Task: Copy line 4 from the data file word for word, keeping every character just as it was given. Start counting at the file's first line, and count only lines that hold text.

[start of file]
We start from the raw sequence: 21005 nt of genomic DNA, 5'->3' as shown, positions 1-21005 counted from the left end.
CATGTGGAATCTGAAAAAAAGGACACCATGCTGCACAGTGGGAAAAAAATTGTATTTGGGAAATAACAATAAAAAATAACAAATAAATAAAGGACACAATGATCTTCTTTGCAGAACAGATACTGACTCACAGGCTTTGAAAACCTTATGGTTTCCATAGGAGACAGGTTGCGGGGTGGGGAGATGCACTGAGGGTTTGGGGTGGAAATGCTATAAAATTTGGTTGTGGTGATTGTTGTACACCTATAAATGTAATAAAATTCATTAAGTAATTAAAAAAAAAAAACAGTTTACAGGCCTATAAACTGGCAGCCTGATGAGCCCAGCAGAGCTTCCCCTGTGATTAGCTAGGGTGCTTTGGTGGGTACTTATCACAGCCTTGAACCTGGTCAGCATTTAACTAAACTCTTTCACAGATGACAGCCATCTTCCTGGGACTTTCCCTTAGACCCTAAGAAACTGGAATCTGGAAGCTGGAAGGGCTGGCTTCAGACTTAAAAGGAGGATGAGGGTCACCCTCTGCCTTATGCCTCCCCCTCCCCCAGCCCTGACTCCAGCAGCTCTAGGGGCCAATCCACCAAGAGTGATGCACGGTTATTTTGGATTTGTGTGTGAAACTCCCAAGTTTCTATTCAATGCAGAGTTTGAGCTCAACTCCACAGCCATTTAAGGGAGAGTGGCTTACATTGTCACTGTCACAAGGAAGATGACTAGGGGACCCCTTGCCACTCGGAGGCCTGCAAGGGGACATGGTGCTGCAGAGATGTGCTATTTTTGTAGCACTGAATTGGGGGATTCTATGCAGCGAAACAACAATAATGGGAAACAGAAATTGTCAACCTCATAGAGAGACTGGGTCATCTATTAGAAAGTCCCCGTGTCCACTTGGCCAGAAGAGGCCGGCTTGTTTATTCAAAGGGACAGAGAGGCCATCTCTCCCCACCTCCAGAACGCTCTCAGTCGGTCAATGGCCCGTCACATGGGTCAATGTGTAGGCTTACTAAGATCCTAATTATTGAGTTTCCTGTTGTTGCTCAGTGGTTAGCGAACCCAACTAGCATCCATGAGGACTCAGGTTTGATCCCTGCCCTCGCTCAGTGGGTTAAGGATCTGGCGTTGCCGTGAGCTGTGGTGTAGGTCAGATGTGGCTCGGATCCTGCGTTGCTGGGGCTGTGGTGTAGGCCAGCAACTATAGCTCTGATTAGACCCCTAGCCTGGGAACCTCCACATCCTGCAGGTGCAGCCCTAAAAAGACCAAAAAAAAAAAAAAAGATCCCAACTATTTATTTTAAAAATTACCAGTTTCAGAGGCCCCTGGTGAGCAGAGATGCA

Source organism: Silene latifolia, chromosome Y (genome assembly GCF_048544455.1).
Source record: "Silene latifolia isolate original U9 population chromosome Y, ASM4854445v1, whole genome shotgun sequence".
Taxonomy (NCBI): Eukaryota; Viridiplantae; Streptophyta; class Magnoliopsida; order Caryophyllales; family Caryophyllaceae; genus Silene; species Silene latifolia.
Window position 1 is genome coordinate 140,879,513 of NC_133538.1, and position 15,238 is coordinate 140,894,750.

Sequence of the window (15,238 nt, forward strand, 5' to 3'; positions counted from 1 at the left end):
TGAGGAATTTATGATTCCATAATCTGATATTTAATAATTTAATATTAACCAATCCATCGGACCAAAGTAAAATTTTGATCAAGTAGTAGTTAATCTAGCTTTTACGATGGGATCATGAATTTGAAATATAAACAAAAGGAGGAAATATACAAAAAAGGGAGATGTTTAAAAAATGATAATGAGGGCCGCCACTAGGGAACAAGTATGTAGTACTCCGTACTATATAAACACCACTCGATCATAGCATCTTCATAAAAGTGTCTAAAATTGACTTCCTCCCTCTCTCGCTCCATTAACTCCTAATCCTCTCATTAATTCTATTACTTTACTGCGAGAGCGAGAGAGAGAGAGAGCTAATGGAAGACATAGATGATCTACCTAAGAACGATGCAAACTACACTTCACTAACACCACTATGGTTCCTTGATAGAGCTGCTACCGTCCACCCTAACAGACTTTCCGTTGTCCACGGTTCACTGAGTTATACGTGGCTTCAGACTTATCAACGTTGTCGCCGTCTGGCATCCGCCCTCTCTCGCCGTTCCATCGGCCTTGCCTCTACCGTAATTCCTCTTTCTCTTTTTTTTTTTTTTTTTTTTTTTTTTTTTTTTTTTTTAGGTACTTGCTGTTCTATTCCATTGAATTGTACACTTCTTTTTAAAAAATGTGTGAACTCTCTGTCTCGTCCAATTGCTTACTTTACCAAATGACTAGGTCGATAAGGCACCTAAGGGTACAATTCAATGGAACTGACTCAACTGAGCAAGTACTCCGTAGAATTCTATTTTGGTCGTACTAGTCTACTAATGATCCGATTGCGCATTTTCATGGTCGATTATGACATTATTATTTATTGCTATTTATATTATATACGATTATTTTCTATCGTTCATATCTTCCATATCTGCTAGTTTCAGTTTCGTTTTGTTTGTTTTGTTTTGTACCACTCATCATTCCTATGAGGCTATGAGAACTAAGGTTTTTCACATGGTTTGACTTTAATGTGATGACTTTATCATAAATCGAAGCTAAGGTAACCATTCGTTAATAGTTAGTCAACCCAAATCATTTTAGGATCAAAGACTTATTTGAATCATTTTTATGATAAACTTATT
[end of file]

Source record: "Silene latifolia isolate original U9 population chromosome Y, ASM4854445v1, whole genome shotgun sequence".